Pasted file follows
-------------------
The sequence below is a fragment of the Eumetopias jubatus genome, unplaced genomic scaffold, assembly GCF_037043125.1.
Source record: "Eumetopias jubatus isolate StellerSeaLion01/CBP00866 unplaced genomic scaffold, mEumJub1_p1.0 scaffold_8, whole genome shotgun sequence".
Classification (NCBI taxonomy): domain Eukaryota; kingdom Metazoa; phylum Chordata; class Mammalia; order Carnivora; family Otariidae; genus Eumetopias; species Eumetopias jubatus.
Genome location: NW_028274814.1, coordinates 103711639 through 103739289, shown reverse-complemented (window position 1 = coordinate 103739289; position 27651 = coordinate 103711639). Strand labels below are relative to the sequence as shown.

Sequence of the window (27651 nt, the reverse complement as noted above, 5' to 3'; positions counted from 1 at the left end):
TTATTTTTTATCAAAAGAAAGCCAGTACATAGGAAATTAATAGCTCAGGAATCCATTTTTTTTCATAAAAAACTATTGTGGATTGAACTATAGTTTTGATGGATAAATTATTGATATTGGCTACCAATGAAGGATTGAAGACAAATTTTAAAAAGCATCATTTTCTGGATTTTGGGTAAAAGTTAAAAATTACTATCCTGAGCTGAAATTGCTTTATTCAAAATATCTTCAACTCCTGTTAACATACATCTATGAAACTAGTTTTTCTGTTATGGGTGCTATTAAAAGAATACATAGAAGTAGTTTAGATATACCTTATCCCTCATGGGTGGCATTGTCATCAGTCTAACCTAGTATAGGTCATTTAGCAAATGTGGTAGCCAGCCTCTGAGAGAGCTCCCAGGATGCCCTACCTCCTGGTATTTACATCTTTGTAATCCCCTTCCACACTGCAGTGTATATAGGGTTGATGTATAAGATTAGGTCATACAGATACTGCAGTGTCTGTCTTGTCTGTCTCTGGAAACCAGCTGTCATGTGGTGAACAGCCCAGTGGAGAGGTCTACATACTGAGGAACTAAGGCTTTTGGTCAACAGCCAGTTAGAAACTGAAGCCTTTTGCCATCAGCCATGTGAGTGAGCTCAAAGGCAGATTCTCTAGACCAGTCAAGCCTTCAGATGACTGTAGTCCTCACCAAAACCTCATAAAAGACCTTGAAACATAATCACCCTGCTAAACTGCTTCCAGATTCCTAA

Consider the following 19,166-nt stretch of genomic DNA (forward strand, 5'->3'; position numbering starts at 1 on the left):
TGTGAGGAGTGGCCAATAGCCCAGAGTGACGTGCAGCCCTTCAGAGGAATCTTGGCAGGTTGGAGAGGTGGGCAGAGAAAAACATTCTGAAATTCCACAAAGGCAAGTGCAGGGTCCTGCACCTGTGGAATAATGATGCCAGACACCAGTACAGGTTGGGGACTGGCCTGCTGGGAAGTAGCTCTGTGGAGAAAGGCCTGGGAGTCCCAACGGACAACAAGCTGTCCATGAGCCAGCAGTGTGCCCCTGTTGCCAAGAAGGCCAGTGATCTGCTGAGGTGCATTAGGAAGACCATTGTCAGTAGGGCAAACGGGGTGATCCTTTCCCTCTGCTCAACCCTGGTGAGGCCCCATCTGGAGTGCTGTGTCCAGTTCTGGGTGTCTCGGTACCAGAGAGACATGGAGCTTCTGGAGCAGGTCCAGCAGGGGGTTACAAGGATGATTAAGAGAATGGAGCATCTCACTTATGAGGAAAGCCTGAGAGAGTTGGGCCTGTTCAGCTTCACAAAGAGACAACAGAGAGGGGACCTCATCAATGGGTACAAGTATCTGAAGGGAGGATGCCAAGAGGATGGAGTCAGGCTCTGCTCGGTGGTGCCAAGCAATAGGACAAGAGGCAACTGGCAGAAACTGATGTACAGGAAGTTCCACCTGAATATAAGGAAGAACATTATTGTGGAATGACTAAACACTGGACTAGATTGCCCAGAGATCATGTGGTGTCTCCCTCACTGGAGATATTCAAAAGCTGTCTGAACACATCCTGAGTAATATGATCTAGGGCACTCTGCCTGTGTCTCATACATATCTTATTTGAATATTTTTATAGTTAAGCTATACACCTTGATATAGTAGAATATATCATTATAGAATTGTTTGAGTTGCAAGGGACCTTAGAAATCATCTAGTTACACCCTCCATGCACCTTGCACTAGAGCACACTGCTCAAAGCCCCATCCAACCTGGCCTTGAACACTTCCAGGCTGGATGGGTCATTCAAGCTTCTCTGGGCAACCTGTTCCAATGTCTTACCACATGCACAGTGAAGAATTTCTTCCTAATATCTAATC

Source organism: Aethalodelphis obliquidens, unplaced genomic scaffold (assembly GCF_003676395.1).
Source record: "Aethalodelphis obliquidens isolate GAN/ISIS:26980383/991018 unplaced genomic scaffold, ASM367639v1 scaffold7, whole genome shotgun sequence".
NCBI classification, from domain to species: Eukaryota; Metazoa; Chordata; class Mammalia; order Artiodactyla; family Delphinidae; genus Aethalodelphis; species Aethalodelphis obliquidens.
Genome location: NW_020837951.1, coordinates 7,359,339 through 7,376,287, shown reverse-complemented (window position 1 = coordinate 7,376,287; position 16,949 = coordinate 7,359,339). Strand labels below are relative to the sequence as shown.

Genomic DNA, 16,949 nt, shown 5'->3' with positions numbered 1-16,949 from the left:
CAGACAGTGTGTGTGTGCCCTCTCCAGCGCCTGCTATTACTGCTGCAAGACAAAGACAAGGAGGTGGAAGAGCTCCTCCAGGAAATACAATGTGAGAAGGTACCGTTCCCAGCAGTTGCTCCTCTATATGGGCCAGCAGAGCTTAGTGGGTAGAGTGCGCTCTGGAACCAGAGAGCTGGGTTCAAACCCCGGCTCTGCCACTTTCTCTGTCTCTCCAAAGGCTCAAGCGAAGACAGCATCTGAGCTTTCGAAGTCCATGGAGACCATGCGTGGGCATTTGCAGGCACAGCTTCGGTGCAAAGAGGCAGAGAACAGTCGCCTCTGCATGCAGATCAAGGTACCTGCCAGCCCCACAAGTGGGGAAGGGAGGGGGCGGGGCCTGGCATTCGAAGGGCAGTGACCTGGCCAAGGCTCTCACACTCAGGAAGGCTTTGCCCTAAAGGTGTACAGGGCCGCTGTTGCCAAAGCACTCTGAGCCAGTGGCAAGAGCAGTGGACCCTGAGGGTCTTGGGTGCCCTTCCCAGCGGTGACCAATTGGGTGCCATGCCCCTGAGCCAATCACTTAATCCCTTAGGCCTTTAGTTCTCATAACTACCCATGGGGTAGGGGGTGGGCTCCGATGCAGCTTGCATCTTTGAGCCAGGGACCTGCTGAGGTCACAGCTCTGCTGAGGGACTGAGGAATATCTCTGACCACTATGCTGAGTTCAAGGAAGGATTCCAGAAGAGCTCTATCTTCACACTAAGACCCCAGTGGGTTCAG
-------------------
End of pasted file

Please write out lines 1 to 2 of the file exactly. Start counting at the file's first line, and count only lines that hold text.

The sequence below is a fragment of the Eumetopias jubatus genome, unplaced genomic scaffold, assembly GCF_037043125.1.
Source record: "Eumetopias jubatus isolate StellerSeaLion01/CBP00866 unplaced genomic scaffold, mEumJub1_p1.0 scaffold_8, whole genome shotgun sequence".